As the shock of this morning’s General Election result began to sink in, organisations from the food and drink industry have been giving their reaction.
Here is what they say:
Chris McCullough, CEO and co-founder at RotaGeek, said: “This election has certainly shaken the political establishment. Regardless of whether it is for the good or not, these results definitely come at the cost of short term volatility. The lead up to election day saw narrowing polls, and once the exit polls suggested a hung parliament it became clear that earlier predictions were yet again wrong. The end results of this election mean that instead of focusing on the incoming Brexit negotiations, our politicians need to focus their attention on two fronts: Europe and the developing Constitutional crisis at home.”
Europe and the Brexit negotiations
“The election was, apparently, called to strengthen the UK’s negotiating hand. Calling an election was, in retrospect, an error on monumental proportions, at a time when the UK needs to focus everything on making Brexit a success. It is unclear how negotiations can proceed without a government in power. ”
Financial markets and start ups
“The value of the pound has fallen sharply and trading will be volatile in the immediate term. This won’t help start ups with exposure to foreign markets.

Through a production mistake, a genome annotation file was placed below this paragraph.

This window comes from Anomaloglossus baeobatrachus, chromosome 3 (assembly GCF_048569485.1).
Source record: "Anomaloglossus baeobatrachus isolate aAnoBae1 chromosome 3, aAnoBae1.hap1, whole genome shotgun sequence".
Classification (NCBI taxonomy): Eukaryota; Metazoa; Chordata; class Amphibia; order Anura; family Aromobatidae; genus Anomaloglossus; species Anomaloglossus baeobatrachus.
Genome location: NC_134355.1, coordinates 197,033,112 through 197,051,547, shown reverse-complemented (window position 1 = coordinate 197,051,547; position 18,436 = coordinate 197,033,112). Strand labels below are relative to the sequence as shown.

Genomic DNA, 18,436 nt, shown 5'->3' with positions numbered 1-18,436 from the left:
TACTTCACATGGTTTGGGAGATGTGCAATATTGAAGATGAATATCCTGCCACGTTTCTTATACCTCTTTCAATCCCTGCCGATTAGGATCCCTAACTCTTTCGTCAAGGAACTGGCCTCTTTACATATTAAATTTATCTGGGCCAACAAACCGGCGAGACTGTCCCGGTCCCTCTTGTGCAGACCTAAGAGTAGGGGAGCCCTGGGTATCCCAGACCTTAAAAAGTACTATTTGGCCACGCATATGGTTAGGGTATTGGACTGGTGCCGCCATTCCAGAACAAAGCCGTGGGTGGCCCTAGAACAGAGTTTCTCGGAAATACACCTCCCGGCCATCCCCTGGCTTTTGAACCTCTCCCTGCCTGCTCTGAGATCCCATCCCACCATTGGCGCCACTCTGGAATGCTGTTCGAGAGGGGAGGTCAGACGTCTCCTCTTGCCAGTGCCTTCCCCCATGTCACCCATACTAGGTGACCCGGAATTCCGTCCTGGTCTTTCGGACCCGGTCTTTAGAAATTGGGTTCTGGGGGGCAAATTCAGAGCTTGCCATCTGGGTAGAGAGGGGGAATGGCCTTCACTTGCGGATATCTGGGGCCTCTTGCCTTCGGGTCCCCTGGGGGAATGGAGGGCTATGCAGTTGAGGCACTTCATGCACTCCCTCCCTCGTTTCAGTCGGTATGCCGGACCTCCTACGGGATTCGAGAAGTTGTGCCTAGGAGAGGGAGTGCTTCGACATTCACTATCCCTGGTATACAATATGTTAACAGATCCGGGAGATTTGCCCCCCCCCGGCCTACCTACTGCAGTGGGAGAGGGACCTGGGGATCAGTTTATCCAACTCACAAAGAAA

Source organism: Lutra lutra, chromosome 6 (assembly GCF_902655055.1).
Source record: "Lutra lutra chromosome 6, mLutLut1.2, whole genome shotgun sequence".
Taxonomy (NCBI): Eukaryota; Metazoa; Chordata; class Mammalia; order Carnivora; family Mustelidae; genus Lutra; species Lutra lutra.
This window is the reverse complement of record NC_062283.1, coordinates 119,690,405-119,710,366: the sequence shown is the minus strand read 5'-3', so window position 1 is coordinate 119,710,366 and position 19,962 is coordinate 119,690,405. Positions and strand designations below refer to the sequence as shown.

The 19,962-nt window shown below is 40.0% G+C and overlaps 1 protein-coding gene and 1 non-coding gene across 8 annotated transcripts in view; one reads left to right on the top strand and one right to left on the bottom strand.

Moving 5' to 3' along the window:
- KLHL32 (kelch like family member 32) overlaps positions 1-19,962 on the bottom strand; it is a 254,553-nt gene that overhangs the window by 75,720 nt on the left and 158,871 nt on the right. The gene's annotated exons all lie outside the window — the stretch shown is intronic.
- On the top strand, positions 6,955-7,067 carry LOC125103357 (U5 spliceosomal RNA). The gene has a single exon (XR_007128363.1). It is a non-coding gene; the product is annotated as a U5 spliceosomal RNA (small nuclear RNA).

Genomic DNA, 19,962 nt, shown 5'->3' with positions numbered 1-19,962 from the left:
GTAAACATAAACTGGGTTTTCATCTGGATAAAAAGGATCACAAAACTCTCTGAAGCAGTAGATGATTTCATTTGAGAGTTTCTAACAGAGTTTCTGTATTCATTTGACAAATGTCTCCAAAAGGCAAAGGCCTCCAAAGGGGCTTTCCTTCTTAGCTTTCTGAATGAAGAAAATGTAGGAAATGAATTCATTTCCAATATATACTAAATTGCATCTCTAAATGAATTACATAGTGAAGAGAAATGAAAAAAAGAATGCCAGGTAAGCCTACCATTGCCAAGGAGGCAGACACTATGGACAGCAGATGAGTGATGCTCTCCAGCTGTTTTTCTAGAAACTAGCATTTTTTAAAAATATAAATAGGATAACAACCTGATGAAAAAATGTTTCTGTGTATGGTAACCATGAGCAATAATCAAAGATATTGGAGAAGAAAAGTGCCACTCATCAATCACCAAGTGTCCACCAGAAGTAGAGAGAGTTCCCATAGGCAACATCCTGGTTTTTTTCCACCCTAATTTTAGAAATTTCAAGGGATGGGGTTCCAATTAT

“Seen from a very Darwinian point of view, great things happen in difficult environments. As with Brexit, instability and uncertainty are the basis of change. Start ups and scale ups are built with an inherent agility and are best placed to leverage this opportunity for good. ”
Frm Helen Dickinson, director general BRC, said: “Our message is simple: we need as much stability as possible and we need to make Brexit work for the UK. An ongoing power vacuum, further political instability and confusion is a perilous situation when it’s such a crucial moment for Britain’s place in the world. The EU has been making progress on its Brexit position throughout the election period and with formal negotiations due to start soon, there is no time to waste in establishing some certainty and focussing on the issues that matter.”
Ian Wright CBE, FDF director general, said: “The nation has delivered its verdict and the country demands leadership at this uncertain time. Politicians across all the parties must come together to deliver in the national interest so the UK’s £110 billion food and farming industry can continue to thrive. The Brexit clock is ticking loudly and the country will not forgive a failure to act.”
Charles Hall, head of research Peel Hunt, said: ”It will take time for the dust to settle and we will all have to get used to a protracted period of political uncertainty regarding the structure and longevity of any ruling party/leader. In this environment, it would seem sensible to assume that sterling weakness is extended and prospect of recovery is diminished. The uncertainty is likely to ensure that interest rates remain on hold and that bond yields are depressed.
Dr John Lee, SGF’s head of policy, said: ”Retailers are suffering from the cumulative impact of cost increases. The national living wage has fallen most heavily on the retail sector with over half a million workers being effected and these constantly increasing staff costs must end. We need a national living wage that reflects underlying economic conditions and the ability of different industry sectors to absorb increased staff costs.”